Muskrat - It's What's for Dinner
Updated: Nov 9, 2020
Muskrat Suzie, Muskrat Cam
Don’t taste like chicken, don’t taste like ham…
Tastes like liver, that's soaked in the river
And we’ll roast and we’ll stew and we’ll fry ‘em,
Screw up your courage and try 'em,
We’ll serve them with taters and wine,
Yes it’s muskrat time...
Nearly a decade ago, while duck hunting on Maryland’s Eastern Shore, my buddies Jimaye Sones and Wayne Correia and I dined at a restaurant in Princess Anne. The featured entrée was fried muskrat. Now, I’d never eaten muskrat and the place was packed, especially the bar area of the diner, with muskrat munchers. I tried to talk my pals into getting just an appetizer size portion of muskrat, but these culinary sticks-in-the-mud would have none of it. And I certainly wasn't about to ramble along the muskrat road alone.
After the hunt, we stopped at a Chincoteague, Virginia, seafood joint for oysters and littleneck clams. There, again, came opportunity. Bundled in plastic bags on ice in the display case were cleaned, whole muskrats. Each was about double the size of an average skinned squirrel. The meat looked dark, sort of like bear meat or beaver, and a tad “juicy” – shall we say. The “marsh rabbits,” we were told, were a bargain at $4.95 each. I got my oysters and left, later regretting I never tried the muskrat.
Muskrats have an ardent, but diminishing fan base. They were once a staple of rural living, trapped for both food and fur. Today, the muskrat market is scant. You can still find them in some Eastern Shore seafood shops and restaurants (in season), but mainland muskrat meat is often sold or given to people operating within a seemingly secret ‘rat lovers society. In short, you gotta know somebody!
Fortunately, I did and a few years later, I told my friend Scott Leysath, the Sporting Chef, about the Eastern
Shore’s muskrat sensibilities. He flew in and we worked to film one of his “Dead Meat” shows for the Sportsman’s Channel there. The folks around Princess Anne (See their tourism website here) were awesome to work with and they even had a stuffed (taxidermied) muskrat named Marshall, who wears top hat and tails and presides over a New Year’s Eve ‘Muskrat Dive,” present in the home where we stayed.
Reruns of those shows are still airing. They were great. Check them out at Dead Meat
We dined on muskrats at a couple places. The first was Dave’s Pittsfield Diner. Muskrats were a weekly winter special and cooked in some sort of gravy and served with the heads attached. This was to prove that the meat was indeed muskrat and not stray cats or possum or raccoon or any other critter. It was “okay,” but the meat was a tad gray for my liking.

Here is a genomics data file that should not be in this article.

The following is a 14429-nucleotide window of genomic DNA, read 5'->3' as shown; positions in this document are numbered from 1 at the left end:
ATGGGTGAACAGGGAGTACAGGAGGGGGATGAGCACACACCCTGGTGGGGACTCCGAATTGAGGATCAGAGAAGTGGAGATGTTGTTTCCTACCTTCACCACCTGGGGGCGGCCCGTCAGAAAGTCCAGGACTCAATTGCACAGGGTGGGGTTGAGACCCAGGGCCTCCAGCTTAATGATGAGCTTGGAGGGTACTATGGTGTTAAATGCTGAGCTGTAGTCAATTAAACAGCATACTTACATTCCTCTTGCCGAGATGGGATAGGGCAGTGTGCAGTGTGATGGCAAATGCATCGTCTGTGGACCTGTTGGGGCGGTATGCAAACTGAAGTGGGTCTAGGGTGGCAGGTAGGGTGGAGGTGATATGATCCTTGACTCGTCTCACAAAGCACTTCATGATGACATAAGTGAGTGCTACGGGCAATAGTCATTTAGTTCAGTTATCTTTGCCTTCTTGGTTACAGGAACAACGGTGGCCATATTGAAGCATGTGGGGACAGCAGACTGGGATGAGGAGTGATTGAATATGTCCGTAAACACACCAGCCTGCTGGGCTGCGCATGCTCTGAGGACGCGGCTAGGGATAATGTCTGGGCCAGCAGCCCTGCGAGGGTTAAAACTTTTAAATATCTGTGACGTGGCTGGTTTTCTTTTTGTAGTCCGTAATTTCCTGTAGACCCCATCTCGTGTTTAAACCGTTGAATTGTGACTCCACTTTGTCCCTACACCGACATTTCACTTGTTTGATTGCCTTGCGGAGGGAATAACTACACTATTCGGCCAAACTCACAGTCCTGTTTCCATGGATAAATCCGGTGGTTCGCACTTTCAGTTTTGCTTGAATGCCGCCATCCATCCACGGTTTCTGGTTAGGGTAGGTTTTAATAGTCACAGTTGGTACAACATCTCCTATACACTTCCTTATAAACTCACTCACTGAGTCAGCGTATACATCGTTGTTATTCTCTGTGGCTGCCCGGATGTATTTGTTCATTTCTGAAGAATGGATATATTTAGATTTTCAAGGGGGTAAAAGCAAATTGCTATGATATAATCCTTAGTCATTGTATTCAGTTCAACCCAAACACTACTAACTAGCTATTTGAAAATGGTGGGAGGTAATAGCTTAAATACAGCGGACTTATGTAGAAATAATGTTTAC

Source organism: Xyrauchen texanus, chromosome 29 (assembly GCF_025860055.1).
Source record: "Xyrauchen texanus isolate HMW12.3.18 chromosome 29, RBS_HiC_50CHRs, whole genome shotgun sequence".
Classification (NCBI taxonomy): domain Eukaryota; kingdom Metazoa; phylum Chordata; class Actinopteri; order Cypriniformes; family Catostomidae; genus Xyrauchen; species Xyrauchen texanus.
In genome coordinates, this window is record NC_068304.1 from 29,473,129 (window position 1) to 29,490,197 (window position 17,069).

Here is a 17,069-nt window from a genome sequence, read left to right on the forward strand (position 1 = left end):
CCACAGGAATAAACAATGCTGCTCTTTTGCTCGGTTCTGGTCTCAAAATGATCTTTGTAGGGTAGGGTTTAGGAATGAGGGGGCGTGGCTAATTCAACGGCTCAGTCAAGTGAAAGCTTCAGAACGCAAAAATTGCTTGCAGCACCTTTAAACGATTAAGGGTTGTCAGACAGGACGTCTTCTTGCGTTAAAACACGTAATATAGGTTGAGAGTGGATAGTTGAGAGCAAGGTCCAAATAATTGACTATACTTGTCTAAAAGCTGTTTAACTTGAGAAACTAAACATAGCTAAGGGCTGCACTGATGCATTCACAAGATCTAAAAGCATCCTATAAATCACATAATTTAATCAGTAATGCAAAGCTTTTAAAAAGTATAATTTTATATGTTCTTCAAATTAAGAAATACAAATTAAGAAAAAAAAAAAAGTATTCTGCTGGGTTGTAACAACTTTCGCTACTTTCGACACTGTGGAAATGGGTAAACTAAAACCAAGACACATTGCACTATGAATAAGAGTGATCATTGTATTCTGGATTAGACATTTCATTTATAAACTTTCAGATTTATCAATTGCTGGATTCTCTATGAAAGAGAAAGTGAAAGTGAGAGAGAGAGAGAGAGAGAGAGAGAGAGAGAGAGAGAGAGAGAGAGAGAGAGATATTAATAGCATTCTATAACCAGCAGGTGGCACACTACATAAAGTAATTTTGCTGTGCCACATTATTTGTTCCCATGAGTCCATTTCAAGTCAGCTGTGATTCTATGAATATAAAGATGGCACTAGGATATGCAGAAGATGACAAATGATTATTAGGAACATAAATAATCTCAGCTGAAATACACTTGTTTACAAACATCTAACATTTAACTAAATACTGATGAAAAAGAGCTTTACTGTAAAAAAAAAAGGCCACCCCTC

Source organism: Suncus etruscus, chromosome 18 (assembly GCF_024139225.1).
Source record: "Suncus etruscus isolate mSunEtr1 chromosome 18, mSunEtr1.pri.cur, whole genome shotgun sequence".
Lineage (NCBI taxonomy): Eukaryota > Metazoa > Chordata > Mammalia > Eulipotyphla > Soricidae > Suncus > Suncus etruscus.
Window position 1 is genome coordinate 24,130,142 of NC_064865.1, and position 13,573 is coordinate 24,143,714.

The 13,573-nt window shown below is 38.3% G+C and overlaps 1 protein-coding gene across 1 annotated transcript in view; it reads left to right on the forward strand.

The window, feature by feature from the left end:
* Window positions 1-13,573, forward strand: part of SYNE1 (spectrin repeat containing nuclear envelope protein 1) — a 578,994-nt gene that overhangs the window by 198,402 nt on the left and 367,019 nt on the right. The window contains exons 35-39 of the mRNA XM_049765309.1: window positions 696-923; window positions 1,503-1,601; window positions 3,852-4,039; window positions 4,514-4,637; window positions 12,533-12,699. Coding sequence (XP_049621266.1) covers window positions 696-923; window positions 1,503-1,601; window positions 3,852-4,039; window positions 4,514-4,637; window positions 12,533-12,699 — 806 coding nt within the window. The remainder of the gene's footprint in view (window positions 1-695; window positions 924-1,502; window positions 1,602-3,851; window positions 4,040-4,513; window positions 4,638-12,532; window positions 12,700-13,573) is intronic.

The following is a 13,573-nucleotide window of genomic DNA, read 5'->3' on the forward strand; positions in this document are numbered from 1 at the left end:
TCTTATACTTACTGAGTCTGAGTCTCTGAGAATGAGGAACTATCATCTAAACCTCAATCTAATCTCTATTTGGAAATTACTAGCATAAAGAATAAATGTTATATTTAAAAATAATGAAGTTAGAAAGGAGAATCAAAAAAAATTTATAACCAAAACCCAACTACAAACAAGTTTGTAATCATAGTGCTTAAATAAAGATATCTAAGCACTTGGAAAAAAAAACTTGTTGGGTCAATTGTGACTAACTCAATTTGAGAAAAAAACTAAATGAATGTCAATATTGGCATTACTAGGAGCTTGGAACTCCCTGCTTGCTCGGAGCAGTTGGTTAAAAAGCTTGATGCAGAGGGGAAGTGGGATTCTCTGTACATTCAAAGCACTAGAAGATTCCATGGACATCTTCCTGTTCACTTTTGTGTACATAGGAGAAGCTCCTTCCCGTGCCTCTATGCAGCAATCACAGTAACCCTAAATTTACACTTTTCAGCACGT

Then hunting guide Charles Laird cooked some for us. Man, they were good -- "Company Vittles," as Jed Clampett would've said on the Beverly Hillbillies. Laird jointed them (cuts them up) parboils them, breads them and fries them in 100 percent bacon fat. Bacon fat can fix a lot of potential flaws.
A couple more years passed before the muskrat craving surfaced again. This time, Sgt. Paul Atkins with Virginia’s Department of Game and Inland Fisheries’ Conservation Police Officer corps and a licensed trapper, happily fixed me up with some rats. I made the trapline run with him through the early winter marsh in a canoe. He had muskrats in 9 of the 10 traps – a bounty of soft-furred, smooth-tailed, big-toothed marsh rabbits. Back on dry land, Atkins gave me a quick lesson in muskrat skinning, trying to separate the meat from hide while preserving the pelts for sale.
It was time for a muskrat fest. We cooked them a couple ways. Everyone liked them; well, one person said they were “tolerable.” We parboiled a few muskrats, and then jointed, seasoned and fried them, just like Charles Laird had done.
At the recommendation of King George, Virginia, home gourmet Scott Jones, a few other rats were baked in apple butter, then seasoned and grilled or fried. The small pieces of meat along the ribs, neck and back were boned and cooked in a mushroom/wine sauce and served over white rice. All muskrats were first brined (soaked in cold saltwater) for 4 hours before cooking.
A side dish of turnip greens soup rounded out the plate. Chef Johnny Belew who lives in Muscle Shoals, Alabama, makes the tasty soup at Claunch’s Café in Tuscumbia, Alabama. Belew, who’s also a local musician, graciously shared his recipe. I tweaked it a little. A dash or two of hot sauce seemed to make everything taste just a little better. We splashed it into the soup and laid the muskrat quarters on a light bed of Sriracha sauce.
So, if you want to give muskrats a try, click here for some recipes. Life is too short to have such regrets.